People search for happiness their entire lives, but the secret might come down to where and when you focus your attention on the good and bad. By learning to train your attention in a practical way, you can gradually become a happier person.
Photo by Brinks Alo
In his book, The Mayo Clinic Handbook for Happiness, Dr. Amit Sood explains everything he's learned from studying tens of thousands of patients over several decades, and suggests a practical research-backed approach to becoming happier. The key is to start by learning to train your attention and focus. But you're not just focusing on the positive head-in-the-cloud thoughts. Your learning to put your attention on the right things at the right times. Dr Sood explains to CBS New York:
So for example, if you've had a difficult day, when you get back home, for the first three minutes, forget about it, park it, and meet your family as if they're long lost friends.
Essentially, you compartmentalise the unhappy things so they don't bleed into every aspect of your life. Dr Sood emphasises in his book, however, that you still return to address your issues later on because suppressing unhappy thoughts and problems can be equally as harmful as keeping your attention on them:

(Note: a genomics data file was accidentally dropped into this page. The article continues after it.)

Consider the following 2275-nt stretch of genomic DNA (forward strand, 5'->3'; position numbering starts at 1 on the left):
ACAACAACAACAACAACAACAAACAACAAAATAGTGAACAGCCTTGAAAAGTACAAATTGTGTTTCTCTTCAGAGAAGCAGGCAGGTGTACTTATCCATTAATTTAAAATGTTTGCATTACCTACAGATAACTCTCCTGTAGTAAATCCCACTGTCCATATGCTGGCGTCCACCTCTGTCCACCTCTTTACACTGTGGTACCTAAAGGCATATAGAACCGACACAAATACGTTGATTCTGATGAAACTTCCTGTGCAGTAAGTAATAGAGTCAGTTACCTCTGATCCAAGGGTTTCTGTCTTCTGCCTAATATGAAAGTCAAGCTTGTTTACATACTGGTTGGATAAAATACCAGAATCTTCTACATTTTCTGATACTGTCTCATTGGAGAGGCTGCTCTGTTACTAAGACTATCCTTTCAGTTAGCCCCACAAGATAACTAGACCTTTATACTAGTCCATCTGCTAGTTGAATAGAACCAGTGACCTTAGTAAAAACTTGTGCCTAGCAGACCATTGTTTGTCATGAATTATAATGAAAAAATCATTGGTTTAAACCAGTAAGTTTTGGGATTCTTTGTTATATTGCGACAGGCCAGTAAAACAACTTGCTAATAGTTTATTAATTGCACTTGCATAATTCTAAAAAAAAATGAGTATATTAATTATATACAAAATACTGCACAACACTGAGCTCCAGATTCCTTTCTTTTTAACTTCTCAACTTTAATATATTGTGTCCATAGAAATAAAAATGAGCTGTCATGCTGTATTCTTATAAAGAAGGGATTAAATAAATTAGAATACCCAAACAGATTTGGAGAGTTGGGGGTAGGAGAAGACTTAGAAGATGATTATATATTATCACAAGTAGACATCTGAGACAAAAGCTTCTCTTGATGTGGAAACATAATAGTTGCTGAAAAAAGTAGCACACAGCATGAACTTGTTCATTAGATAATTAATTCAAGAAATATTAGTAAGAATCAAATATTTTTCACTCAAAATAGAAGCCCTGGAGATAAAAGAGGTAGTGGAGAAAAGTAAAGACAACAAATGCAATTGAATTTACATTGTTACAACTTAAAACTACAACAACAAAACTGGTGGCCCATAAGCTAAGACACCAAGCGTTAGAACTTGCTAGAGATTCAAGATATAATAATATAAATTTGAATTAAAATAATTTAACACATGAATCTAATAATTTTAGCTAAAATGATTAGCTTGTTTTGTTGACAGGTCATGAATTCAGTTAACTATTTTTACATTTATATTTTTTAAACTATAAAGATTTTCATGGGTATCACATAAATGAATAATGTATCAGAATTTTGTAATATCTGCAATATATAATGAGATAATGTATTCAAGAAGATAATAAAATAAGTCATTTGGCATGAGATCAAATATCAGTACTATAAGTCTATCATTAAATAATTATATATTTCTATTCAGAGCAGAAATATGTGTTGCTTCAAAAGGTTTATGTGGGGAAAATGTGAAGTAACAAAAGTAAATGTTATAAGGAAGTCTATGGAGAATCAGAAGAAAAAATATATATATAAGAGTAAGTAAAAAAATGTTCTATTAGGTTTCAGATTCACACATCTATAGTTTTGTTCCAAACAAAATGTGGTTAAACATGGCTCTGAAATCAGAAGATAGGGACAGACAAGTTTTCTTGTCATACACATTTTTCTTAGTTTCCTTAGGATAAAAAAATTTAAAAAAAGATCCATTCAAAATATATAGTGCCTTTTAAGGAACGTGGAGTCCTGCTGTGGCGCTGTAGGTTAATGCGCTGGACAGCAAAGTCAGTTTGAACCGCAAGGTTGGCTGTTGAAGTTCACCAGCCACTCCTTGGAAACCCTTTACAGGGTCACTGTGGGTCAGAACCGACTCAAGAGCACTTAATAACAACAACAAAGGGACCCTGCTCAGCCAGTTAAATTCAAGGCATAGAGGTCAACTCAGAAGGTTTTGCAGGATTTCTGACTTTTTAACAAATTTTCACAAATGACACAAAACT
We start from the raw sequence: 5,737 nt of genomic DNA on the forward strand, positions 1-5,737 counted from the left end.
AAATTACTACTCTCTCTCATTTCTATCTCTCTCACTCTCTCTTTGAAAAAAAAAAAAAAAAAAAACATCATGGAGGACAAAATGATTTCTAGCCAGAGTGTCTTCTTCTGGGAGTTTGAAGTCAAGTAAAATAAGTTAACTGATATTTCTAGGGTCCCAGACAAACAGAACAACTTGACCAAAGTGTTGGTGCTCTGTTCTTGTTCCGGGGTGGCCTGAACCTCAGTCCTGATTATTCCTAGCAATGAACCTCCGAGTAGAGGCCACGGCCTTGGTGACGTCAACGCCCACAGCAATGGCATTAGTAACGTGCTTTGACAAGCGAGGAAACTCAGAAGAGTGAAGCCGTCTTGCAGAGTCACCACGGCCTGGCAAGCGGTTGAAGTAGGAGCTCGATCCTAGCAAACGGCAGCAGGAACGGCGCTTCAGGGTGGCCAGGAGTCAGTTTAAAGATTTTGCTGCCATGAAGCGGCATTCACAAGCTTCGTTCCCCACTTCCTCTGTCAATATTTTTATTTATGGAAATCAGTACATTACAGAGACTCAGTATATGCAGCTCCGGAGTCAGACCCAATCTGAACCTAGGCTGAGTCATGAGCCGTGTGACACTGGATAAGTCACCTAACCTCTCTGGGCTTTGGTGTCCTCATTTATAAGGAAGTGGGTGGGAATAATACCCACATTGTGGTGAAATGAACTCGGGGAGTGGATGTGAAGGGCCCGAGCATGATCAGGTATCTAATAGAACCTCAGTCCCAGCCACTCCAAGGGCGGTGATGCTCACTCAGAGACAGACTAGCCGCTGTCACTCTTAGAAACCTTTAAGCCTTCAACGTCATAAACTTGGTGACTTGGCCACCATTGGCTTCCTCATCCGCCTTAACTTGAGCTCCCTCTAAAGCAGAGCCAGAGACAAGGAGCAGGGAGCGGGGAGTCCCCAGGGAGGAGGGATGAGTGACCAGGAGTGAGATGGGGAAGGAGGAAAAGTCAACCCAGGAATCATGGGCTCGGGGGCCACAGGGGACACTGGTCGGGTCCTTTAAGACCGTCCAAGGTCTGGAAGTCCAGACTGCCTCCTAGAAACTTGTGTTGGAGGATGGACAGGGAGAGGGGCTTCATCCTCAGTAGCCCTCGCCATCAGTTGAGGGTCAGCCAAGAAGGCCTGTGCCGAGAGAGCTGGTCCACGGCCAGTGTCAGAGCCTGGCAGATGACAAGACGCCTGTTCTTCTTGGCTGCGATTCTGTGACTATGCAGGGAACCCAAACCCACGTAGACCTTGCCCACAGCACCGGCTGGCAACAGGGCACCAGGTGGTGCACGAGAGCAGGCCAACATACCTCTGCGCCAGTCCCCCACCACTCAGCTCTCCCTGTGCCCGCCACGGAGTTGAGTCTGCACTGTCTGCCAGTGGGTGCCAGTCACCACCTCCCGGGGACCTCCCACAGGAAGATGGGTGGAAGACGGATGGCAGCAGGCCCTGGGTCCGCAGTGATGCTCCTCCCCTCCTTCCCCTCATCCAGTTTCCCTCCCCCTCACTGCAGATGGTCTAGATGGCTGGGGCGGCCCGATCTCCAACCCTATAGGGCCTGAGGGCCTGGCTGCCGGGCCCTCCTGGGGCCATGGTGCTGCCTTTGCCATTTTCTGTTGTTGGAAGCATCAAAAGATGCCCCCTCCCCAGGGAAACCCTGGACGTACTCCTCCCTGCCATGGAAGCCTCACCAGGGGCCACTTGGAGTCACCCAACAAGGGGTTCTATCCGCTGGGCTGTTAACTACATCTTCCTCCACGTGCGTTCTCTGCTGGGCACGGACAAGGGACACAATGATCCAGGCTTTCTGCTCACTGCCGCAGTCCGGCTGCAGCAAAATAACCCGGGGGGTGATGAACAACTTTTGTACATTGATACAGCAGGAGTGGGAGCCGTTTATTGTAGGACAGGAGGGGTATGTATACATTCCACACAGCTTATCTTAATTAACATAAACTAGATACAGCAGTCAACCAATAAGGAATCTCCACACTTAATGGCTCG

...suppressing thoughts is like tightening a spring: the tighter it gets, the stronger it recoils. Research shows that thought suppression leads to more thoughts about the same issue. Your extraordinary imagination, which can think of and catastrophize about all kinds of possibilities, doesn't help. Your brain experiences everything you imagine as if it has already happened.
So the more you try to only focus on the positive things, the more you'll likely end up dwelling on the negative things. If you find yourself unhappy at times you feel you shouldn't, don't ignore the source, just put it aside in your mind with a mental note that you'll address it later. If you practice this type of thought process and make good on your promises to come back to the things that are bothering you, you'll probably find yourself feeling a lot happier -- and a little more resilient -- over time. Check out the link below to learn more about the book.